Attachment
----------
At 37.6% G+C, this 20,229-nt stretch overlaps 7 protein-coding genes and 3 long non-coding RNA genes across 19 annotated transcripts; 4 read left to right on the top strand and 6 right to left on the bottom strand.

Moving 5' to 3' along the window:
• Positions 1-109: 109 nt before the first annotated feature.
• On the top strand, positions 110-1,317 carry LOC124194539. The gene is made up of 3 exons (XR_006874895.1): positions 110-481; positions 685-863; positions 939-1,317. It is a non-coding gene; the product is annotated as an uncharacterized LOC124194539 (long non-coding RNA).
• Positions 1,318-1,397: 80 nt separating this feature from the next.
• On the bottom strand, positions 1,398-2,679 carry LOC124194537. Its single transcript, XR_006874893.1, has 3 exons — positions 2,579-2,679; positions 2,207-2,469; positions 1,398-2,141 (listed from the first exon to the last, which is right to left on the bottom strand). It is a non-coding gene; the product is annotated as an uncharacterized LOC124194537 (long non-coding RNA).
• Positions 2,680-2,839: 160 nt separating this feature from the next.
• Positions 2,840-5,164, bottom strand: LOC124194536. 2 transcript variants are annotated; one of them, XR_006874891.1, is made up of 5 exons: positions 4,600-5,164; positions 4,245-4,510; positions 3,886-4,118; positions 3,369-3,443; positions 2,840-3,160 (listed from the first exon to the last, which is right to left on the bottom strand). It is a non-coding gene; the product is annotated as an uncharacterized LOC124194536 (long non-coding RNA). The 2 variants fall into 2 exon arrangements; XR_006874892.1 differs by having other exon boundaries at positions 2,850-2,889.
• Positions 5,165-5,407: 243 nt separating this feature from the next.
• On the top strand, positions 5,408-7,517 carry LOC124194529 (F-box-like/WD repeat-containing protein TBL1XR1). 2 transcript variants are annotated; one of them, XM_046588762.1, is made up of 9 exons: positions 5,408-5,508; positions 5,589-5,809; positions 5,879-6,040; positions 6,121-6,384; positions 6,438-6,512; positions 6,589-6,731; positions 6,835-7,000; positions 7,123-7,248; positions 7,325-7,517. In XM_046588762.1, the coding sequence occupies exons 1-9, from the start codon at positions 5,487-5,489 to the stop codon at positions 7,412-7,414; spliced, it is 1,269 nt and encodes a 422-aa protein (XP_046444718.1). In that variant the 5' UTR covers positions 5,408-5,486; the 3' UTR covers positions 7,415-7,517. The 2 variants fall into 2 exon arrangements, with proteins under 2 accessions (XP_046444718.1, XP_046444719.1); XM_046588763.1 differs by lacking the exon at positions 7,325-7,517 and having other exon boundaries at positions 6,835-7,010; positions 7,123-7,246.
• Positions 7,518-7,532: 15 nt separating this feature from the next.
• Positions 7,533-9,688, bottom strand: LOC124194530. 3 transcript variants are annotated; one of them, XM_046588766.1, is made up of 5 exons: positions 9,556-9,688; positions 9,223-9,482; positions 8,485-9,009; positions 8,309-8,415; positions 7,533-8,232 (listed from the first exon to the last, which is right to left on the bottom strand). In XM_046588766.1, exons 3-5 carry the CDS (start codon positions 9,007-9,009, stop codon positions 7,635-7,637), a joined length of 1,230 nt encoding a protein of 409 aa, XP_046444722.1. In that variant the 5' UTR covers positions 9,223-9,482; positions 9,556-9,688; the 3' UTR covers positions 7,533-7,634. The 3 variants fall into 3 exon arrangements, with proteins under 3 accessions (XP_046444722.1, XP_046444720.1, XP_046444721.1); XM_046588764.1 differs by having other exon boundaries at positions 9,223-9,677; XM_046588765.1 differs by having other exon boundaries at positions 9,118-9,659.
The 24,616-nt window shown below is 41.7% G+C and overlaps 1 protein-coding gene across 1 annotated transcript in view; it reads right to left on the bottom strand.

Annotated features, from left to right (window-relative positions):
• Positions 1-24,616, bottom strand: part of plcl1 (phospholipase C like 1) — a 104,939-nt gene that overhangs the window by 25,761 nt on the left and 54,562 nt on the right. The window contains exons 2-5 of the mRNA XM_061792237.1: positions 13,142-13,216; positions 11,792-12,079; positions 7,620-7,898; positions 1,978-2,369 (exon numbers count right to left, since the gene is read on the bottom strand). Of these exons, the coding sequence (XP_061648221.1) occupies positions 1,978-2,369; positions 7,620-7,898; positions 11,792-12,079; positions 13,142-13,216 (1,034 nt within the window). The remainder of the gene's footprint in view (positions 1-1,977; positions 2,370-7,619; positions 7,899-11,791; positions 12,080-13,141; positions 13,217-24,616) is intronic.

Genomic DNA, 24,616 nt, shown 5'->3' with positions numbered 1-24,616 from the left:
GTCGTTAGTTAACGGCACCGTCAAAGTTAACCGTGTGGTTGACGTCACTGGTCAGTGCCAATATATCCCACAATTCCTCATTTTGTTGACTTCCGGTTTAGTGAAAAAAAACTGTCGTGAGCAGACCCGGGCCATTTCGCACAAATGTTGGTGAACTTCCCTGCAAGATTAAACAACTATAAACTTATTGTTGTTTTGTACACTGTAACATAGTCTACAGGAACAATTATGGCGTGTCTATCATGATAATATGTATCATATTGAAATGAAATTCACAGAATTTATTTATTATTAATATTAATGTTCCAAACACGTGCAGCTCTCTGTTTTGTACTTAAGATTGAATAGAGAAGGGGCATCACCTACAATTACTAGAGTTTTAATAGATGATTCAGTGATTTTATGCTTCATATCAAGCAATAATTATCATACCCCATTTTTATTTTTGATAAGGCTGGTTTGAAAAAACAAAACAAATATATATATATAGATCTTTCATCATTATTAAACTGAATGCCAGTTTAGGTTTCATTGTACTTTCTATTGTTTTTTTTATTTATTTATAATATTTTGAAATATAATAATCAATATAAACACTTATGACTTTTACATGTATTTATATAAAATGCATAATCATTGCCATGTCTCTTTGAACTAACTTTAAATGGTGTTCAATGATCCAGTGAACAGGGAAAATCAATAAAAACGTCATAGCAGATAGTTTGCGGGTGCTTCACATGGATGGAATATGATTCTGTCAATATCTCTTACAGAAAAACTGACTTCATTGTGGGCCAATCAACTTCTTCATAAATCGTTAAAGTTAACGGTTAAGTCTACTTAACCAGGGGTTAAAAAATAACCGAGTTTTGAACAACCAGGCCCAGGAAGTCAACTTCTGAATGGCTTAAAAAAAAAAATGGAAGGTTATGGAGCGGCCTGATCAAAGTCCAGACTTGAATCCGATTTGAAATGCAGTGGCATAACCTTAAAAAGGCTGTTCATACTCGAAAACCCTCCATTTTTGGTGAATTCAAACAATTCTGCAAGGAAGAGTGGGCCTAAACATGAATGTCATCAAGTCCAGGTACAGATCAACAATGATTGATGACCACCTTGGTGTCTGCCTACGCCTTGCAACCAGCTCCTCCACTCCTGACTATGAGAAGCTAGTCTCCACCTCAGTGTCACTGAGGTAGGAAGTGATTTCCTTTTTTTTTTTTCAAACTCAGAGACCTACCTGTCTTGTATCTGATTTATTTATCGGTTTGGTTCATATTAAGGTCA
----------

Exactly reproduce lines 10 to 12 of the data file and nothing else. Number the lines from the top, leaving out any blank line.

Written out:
• On the top strand, positions 5,408-7,517 carry LOC124194529 (F-box-like/WD repeat-containing protein TBL1XR1). 2 transcript variants are annotated; one of them, XM_046588762.1, is made up of 9 exons: positions 5,408-5,508; positions 5,589-5,809; positions 5,879-6,040; positions 6,121-6,384; positions 6,438-6,512; positions 6,589-6,731; positions 6,835-7,000; positions 7,123-7,248; positions 7,325-7,517. In XM_046588762.1, the coding sequence occupies exons 1-9, from the start codon at positions 5,487-5,489 to the stop codon at positions 7,412-7,414; spliced, it is 1,269 nt and encodes a 422-aa protein (XP_046444718.1). In that variant the 5' UTR covers positions 5,408-5,486; the 3' UTR covers positions 7,415-7,517. The 2 variants fall into 2 exon arrangements, with proteins under 2 accessions (XP_046444718.1, XP_046444719.1); XM_046588763.1 differs by lacking the exon at positions 7,325-7,517 and having other exon boundaries at positions 6,835-7,010; positions 7,123-7,246.
• Positions 7,518-7,532: 15 nt separating this feature from the next.
• Positions 7,533-9,688, bottom strand: LOC124194530. 3 transcript variants are annotated; one of them, XM_046588766.1, is made up of 5 exons: positions 9,556-9,688; positions 9,223-9,482; positions 8,485-9,009; positions 8,309-8,415; positions 7,533-8,232 (listed from the first exon to the last, which is right to left on the bottom strand). In XM_046588766.1, exons 3-5 carry the CDS (start codon positions 9,007-9,009, stop codon positions 7,635-7,637), a joined length of 1,230 nt encoding a protein of 409 aa, XP_046444722.1. In that variant the 5' UTR covers positions 9,223-9,482; positions 9,556-9,688; the 3' UTR covers positions 7,533-7,634. The 3 variants fall into 3 exon arrangements, with proteins under 3 accessions (XP_046444722.1, XP_046444720.1, XP_046444721.1); XM_046588764.1 differs by having other exon boundaries at positions 9,223-9,677; XM_046588765.1 differs by having other exon boundaries at positions 9,118-9,659.